In previous posts, I have used the capitalized and hyphenized term "Non-Sense" instead of the more common “nonsense,” which can be either a noun or an adjective. However, I prefer Non-Sense, at least for the noun, as it draws attention to both the "negative" side of its referent, and to its duplicity. This is to say no more nor less than is implied by Deleuze and Guattari's concept of "the School."
The main interest for early lovers of Roussel's work, such as the surrealists and Duchamp, was its bizarre content – the impossible tableaux vivants and unlikely narratives in which these were supposedly contextualized and “explained.” However, in the second half of the 20th century, focus definitively shifted to the (deeper) structural logics (revealed in How I came to write certain of my books) that generate these contents as their (surface) effects.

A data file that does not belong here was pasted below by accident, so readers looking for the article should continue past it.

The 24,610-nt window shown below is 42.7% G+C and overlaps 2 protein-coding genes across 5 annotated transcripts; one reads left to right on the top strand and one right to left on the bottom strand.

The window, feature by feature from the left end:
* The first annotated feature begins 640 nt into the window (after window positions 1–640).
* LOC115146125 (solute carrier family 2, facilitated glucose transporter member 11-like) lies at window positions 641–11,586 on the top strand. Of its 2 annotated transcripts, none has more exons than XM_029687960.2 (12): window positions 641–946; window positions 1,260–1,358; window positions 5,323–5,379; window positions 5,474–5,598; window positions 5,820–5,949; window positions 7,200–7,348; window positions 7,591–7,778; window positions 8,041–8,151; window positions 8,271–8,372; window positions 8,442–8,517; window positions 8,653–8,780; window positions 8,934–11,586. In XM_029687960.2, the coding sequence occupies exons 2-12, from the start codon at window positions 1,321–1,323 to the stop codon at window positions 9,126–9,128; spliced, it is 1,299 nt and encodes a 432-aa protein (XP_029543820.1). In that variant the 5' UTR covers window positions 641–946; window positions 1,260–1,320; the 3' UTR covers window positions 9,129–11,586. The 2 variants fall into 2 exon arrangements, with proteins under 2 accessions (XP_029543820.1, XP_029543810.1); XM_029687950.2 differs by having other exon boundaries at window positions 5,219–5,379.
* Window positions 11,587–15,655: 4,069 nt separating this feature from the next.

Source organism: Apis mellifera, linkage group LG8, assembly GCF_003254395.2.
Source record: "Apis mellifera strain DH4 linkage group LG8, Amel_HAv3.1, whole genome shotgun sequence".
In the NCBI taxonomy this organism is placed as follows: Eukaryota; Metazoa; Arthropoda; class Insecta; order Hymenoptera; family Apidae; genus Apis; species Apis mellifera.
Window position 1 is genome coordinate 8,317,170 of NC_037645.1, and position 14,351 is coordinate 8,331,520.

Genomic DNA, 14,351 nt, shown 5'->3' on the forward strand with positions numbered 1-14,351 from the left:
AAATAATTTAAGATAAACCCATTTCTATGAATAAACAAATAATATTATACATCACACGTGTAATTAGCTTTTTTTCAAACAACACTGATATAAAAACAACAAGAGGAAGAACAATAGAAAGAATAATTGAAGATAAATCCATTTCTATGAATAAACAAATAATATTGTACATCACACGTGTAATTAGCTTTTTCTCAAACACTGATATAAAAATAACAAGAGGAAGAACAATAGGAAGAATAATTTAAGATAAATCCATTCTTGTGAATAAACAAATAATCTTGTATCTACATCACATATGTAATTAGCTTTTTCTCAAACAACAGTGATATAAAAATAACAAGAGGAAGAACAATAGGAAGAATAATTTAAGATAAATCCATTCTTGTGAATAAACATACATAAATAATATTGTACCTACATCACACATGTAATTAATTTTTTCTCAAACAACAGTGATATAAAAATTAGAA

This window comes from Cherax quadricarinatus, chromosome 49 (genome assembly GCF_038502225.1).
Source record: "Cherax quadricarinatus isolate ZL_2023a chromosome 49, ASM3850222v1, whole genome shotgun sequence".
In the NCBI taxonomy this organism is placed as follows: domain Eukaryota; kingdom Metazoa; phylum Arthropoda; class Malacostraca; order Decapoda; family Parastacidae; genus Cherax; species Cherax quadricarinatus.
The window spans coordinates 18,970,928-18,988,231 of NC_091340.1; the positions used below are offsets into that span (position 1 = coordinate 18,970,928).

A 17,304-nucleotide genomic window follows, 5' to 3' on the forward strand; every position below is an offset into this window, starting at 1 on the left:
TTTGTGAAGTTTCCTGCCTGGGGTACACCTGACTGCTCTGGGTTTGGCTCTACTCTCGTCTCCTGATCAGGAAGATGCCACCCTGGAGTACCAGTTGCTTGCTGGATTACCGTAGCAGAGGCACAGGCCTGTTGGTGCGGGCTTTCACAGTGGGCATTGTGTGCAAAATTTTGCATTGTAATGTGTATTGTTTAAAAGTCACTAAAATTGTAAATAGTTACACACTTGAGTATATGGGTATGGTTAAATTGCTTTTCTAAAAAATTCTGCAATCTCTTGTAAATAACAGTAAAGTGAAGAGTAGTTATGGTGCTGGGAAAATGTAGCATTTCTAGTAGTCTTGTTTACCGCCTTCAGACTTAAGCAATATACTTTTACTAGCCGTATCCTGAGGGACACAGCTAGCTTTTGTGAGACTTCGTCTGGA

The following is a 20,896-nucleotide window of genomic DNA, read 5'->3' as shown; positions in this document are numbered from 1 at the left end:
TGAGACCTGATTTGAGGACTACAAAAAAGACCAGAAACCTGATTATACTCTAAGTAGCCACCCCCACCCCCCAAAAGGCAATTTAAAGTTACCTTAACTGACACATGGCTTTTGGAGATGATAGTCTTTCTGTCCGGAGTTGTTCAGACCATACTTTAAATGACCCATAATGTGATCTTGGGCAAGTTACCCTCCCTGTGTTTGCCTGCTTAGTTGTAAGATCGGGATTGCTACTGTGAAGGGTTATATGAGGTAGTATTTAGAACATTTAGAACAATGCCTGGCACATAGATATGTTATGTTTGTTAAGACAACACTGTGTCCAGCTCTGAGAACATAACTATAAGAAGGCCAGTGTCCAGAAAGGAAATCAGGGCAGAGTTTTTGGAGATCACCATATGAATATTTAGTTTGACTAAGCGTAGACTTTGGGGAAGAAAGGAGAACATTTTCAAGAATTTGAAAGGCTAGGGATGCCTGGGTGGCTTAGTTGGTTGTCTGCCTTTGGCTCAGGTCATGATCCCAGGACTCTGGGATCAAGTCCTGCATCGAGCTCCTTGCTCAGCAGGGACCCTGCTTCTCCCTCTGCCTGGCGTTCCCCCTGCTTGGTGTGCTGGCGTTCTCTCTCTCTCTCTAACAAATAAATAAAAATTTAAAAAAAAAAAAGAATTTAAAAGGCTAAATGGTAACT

Rich, gay, habitually solitary and a cross-dresser, or better, simply an inveterate dresser-(upper), Raymond Roussel is, along with Antonin Artaud, by far the most well-known fou, if not necessarily its most beloved, at least not by those who consider themselves serious students of the genre. That honor I would argue goes to Jean-Pierre Brisset, of whom more later.
Fous Littéraires: Mad linguists and other literary fools